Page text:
Celebrated federal narcotics agent Sante Alesandro Bario won a posthumous vindication yesterday when an administrative law judge reversed his firing by the Drug Enforcement Administration and ordered the DEA to pay tens of thousands of dollars in back pay and survivors' benefits to his widow and three children.

Judge John J. McCarthy of the Merit Systems Protection Board issued his decision after the agency repeatedly disobeyed his orders to produce documents sought by the survivors for a hearing that was to establish the truth or falsity of charges that Bario took $9,000 in bribes. t

The case arose from a surprise indictment of Bario, winner of a presidential achievement award for his infiltrations of the underworld, and his bizarre death while awaiting trial.

His indictment was based on testimony by a DEA confidential informer known as Claude Picault in April 1978, Picault alleged, Bario allowed him to keep five grams of cocaine rather than seize them.

Four months later, according to DEA files, Picault first memtioned this to a DEA agent and said Bario -- whom at first he did not identify -- "wants money."

The DEA later began an investigation in which Picault, wired for sound, alleges that in meetings on Oct. 1 and 7, 1978, Bario accepted bribes of $9,000 for having let Picault hold back the cocaine.

Bario was arrested on the day of the second meeting and put in a solitary cell in the Bexar County Jail in San Antonio, where he steadfastly asserted his innocence.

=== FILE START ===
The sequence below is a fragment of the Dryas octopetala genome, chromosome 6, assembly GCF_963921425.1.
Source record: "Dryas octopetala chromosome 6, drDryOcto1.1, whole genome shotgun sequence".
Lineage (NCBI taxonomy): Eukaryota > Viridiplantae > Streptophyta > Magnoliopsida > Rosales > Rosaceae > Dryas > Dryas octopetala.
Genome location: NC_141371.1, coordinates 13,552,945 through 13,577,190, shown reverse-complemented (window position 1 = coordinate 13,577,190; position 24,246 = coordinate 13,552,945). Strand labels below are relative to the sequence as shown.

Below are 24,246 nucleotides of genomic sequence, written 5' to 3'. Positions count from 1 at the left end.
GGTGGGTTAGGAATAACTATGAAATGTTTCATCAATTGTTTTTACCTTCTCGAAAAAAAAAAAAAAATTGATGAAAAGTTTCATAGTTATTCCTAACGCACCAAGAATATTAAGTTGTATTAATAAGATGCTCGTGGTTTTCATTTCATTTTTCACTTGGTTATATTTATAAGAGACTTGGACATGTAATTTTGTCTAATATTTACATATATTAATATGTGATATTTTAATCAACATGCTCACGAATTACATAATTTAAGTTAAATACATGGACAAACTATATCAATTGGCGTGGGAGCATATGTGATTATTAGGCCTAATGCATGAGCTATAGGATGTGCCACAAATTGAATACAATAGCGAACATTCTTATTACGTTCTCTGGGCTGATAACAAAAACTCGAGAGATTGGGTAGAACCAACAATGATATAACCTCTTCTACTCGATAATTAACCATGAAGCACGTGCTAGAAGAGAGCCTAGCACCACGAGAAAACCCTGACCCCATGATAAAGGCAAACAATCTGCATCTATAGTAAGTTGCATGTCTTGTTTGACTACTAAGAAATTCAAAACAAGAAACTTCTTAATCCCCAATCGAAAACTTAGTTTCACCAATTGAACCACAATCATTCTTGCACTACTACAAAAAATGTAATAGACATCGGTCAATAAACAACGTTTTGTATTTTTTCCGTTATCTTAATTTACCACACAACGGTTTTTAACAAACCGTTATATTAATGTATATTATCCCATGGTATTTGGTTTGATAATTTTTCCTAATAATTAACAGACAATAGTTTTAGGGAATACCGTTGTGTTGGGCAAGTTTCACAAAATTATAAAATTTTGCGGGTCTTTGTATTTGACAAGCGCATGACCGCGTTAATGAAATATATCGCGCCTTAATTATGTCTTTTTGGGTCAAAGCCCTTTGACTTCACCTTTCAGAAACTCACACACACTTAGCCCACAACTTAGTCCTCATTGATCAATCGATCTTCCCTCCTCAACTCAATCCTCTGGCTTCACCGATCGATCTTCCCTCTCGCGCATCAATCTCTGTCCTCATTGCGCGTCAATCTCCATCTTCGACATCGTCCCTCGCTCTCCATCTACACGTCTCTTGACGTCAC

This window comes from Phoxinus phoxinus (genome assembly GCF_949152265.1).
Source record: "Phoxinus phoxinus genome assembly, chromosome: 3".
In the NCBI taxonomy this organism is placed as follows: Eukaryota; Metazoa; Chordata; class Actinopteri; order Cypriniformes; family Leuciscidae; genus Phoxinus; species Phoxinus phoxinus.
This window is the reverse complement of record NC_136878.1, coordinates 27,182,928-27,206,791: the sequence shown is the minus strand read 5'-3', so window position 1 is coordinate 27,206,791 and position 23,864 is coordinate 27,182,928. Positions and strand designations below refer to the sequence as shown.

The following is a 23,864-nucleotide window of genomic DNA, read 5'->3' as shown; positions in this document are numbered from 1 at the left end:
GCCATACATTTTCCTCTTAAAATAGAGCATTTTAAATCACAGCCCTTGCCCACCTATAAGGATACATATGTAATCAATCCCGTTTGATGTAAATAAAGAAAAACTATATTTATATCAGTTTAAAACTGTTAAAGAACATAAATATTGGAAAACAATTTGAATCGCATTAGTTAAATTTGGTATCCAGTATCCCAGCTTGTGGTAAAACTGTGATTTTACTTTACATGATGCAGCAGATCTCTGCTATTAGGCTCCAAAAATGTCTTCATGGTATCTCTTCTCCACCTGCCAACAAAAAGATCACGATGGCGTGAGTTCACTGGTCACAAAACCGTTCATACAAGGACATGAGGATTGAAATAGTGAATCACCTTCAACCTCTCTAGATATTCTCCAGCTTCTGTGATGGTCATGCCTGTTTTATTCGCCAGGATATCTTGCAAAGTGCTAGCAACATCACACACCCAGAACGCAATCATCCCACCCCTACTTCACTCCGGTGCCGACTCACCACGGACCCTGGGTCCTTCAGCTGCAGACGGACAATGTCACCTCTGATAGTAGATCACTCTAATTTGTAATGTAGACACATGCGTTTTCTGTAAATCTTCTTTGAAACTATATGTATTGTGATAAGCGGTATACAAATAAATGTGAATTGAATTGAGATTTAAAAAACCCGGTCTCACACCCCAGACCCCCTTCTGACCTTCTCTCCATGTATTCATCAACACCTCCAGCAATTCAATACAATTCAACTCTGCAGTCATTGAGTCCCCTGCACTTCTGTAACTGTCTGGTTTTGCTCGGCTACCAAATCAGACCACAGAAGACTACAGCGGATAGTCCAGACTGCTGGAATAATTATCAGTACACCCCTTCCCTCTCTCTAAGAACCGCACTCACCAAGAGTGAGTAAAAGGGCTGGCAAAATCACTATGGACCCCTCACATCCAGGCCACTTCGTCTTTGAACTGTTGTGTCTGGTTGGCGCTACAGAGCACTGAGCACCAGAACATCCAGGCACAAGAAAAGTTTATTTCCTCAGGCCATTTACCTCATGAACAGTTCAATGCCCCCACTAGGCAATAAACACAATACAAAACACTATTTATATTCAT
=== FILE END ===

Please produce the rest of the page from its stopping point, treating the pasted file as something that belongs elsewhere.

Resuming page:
According to his widow, Joanne, a writer, he told her that the only after hours food he could get was cookies. But on a December night nine weeks after being jailed, he was eating a peanut butter sandwhich when he choked, had convulsions and lost consciousness. He remained in a coma until his death in April 1979.

An early laboratory report suggested that he had suffered strychnine poisoning. After an autopsy, however, the court medical examiner said that a "near-toxic level" of Elavil, an antidepressant, was present in Bario, that the drug produces severe dryness of the mouth and difficulty in swallowing, and that he otherwise "probably would have been able to take care of that sandwich."

The widow asked the merit board to award her and their son, 3, the benefits they would have had if the DEA hadn't fired Bario. His former wife, Patricia, joined the action in behalf of his two children by their marriage.

But the DEA, saying it must seek to protect pertinent data on its confidential informers, refused to release key documents relating to Picault that the women said they needed to show whether Bario had been framed or unjustly treated.

The women's lawyers, former Watergate prosecutor Richard Ben-Veniste and Howard E. O'Leary, cited "highly questionable, if not inherently incredible" circumstances, such as these:

Picault's months-long delay in telling the DEA of Bario's alleged misconduct; a bribery accusation "completely inconsistent with an illustrious 14-year federal law enforcement career," and what they saw as the implausibility of Bario traveling to Chicago and San Antonio to take the "paltry" $9,000 that he could have taken in Mexico, where he was stationed.

A DEA spokesman said an appeal of the ruling is being considered.